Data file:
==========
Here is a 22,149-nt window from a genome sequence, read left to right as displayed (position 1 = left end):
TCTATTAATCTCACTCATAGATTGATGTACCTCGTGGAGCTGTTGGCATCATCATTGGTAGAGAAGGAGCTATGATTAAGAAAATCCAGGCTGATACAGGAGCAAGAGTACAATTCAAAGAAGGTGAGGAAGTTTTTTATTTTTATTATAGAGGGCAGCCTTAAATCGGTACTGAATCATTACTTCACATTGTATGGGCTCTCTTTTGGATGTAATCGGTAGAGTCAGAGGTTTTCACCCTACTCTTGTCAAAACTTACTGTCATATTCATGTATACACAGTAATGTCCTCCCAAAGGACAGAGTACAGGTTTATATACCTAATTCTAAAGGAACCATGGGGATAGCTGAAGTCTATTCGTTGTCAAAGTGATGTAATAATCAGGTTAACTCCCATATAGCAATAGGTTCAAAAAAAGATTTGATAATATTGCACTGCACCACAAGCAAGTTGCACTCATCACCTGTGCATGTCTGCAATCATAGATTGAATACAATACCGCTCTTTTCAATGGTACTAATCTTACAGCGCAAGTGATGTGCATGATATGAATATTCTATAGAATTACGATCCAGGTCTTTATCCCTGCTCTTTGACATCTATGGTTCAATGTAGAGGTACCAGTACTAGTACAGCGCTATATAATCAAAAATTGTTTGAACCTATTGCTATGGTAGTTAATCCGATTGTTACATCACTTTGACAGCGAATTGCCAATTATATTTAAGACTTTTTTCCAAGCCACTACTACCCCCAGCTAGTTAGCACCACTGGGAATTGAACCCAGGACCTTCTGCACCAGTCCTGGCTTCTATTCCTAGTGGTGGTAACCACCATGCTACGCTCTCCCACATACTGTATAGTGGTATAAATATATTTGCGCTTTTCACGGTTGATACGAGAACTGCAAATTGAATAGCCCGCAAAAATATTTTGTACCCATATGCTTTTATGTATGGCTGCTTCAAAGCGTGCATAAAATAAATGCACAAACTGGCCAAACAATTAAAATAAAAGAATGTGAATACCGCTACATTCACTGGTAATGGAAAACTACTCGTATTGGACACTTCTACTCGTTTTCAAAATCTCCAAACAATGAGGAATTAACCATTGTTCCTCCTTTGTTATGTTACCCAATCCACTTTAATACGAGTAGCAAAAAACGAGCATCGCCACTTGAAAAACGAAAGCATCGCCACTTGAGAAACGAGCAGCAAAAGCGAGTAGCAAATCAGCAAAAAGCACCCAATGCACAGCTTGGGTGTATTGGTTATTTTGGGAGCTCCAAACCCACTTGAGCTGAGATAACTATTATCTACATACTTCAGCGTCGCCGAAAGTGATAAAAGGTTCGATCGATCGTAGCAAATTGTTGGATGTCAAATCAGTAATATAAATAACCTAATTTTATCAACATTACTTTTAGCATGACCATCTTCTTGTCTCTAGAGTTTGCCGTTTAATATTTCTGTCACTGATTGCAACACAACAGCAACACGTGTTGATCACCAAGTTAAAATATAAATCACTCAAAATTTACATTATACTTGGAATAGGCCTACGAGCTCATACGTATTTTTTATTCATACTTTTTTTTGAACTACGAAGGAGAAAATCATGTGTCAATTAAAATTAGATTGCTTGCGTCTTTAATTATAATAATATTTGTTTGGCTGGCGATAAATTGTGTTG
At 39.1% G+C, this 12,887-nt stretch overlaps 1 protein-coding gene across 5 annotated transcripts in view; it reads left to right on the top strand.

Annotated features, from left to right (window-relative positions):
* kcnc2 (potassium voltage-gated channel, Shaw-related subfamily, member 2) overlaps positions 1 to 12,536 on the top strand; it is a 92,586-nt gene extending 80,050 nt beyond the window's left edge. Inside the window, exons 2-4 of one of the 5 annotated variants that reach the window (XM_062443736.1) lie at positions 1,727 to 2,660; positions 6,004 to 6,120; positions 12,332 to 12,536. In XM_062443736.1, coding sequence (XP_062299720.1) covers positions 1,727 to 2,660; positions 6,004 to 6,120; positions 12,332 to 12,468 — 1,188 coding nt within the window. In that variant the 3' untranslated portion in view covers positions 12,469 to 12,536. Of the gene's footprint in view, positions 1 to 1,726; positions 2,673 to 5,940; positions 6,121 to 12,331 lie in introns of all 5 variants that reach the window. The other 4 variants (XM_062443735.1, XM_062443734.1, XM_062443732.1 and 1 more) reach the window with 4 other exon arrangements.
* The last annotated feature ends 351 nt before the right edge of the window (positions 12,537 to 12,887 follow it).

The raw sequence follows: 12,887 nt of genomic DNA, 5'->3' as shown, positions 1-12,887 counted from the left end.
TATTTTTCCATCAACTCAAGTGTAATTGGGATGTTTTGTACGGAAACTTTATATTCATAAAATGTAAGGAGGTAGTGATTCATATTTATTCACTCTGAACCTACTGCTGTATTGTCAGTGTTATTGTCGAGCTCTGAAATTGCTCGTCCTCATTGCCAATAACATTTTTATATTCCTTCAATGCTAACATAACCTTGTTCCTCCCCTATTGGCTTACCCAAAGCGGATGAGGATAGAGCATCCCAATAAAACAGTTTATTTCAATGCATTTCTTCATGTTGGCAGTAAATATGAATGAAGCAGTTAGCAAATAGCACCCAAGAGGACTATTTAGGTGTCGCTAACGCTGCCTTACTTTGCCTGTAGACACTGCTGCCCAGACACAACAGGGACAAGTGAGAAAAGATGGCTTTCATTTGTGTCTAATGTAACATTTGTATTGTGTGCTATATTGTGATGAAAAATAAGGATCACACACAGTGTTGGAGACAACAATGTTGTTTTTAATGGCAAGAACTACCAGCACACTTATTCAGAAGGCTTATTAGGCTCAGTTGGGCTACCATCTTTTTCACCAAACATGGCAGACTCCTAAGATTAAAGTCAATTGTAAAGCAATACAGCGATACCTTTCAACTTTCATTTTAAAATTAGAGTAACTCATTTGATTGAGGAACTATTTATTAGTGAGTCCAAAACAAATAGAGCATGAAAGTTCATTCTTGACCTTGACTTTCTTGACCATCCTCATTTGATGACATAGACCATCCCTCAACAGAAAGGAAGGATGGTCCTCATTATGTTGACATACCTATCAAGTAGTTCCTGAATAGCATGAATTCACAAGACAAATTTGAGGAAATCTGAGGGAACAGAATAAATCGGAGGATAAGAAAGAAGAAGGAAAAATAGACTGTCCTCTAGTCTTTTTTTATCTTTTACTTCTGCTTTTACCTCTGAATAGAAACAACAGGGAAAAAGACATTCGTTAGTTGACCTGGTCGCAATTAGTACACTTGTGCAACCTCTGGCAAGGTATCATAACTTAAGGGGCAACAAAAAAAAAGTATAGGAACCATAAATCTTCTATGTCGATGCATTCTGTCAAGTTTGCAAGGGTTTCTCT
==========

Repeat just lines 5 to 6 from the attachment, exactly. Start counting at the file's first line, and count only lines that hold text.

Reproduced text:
* kcnc2 (potassium voltage-gated channel, Shaw-related subfamily, member 2) overlaps positions 1 to 12,536 on the top strand; it is a 92,586-nt gene extending 80,050 nt beyond the window's left edge. Inside the window, exons 2-4 of one of the 5 annotated variants that reach the window (XM_062443736.1) lie at positions 1,727 to 2,660; positions 6,004 to 6,120; positions 12,332 to 12,536. In XM_062443736.1, coding sequence (XP_062299720.1) covers positions 1,727 to 2,660; positions 6,004 to 6,120; positions 12,332 to 12,468 — 1,188 coding nt within the window. In that variant the 3' untranslated portion in view covers positions 12,469 to 12,536. Of the gene's footprint in view, positions 1 to 1,726; positions 2,673 to 5,940; positions 6,121 to 12,331 lie in introns of all 5 variants that reach the window. The other 4 variants (XM_062443735.1, XM_062443734.1, XM_062443732.1 and 1 more) reach the window with 4 other exon arrangements.
* The last annotated feature ends 351 nt before the right edge of the window (positions 12,537 to 12,887 follow it).